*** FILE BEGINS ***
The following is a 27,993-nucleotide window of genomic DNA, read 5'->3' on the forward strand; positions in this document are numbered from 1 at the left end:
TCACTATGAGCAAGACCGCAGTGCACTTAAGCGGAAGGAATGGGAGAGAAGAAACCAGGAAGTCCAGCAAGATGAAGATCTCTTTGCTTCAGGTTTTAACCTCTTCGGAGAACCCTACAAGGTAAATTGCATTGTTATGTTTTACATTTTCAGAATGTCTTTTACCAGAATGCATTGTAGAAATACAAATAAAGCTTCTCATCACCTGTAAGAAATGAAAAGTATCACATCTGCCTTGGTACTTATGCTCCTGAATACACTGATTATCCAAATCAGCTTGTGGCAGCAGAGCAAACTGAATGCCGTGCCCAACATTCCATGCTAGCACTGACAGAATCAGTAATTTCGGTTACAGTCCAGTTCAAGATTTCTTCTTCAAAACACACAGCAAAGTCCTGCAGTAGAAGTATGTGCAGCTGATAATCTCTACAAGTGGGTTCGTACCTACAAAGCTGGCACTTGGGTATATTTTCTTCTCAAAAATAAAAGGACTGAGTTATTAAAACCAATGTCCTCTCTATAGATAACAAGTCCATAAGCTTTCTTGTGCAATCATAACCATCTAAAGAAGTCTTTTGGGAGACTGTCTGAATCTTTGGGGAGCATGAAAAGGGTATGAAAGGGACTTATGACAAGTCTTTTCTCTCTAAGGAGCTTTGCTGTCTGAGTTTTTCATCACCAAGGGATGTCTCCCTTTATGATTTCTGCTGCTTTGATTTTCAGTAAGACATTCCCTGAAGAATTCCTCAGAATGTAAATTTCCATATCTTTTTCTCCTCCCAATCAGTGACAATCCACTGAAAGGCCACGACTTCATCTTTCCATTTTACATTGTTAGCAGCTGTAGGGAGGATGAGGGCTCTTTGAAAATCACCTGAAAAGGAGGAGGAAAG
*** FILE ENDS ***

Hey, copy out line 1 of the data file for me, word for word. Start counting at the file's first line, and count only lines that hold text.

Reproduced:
The following is a 27,993-nucleotide window of genomic DNA, read 5'->3' on the forward strand; positions in this document are numbered from 1 at the left end: